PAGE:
The Humanities "Crisis" and the Future of Literary Studies
|Publication Date||July 2014|
|Formats||Hardcover Ebook (PDF) Ebook (EPUB)|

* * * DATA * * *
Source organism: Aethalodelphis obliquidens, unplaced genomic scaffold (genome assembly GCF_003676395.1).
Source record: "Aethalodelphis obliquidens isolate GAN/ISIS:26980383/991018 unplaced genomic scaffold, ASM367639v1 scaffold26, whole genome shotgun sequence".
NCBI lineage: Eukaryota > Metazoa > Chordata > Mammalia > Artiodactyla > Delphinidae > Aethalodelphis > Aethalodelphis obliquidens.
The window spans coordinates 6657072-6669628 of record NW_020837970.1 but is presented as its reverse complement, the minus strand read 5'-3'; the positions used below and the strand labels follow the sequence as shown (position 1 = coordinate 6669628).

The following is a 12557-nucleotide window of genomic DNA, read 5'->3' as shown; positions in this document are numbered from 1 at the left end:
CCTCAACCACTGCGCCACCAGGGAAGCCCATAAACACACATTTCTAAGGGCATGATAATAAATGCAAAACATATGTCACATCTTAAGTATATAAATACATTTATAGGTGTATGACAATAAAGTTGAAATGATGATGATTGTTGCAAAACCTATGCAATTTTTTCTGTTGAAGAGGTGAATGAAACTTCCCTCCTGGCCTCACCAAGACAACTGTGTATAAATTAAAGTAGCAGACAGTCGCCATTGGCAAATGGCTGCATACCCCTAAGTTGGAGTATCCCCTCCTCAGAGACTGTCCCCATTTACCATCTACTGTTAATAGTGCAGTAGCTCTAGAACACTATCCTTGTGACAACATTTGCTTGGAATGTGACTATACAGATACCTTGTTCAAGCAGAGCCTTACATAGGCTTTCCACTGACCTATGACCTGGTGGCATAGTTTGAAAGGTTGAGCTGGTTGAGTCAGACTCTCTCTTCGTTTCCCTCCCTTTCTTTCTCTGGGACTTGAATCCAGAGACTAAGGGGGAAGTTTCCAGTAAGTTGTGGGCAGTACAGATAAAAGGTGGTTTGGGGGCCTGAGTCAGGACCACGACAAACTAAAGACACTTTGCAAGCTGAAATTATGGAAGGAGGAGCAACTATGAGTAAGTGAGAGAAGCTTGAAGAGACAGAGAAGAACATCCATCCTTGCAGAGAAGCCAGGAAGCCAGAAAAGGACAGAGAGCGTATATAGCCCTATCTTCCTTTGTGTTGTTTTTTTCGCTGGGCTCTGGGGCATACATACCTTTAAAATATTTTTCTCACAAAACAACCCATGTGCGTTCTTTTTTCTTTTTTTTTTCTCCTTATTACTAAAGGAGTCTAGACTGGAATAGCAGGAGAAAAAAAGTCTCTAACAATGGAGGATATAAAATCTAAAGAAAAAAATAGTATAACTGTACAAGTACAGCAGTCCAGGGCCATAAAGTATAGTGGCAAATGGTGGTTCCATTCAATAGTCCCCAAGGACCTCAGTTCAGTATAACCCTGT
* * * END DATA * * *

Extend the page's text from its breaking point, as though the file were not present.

The Humanities "Crisis" and the Future of Literary Studies explores the idea that the humanities seem to be in a perpetual state of crisis. Students and parents worry they serve no practical purpose, while many who endorse their cultural value complain an over-professionalized faculty preoccupied with esoteric theories and political agendas has left them compromised. Jay argues both concerns are misplaced. He insists the humanities do teach students a set of useful skills, and that they are most effectively taught in courses that stress theoretical thinking, sensitivity to social justice, and the ability to use scholarly and critical methodologies. Focusing on the field of literary studies, Jay argues that the value of the humanities must be framed in a balanced way that stresses both the importance of the cultural knowledge they embody, and the utility of the transferable skills they teach. The real humanities crisis is not intellectual but budgetary, and it can be opposed most effectively by taking a multifaceted approach to explaining their value in twenty-first century higher education.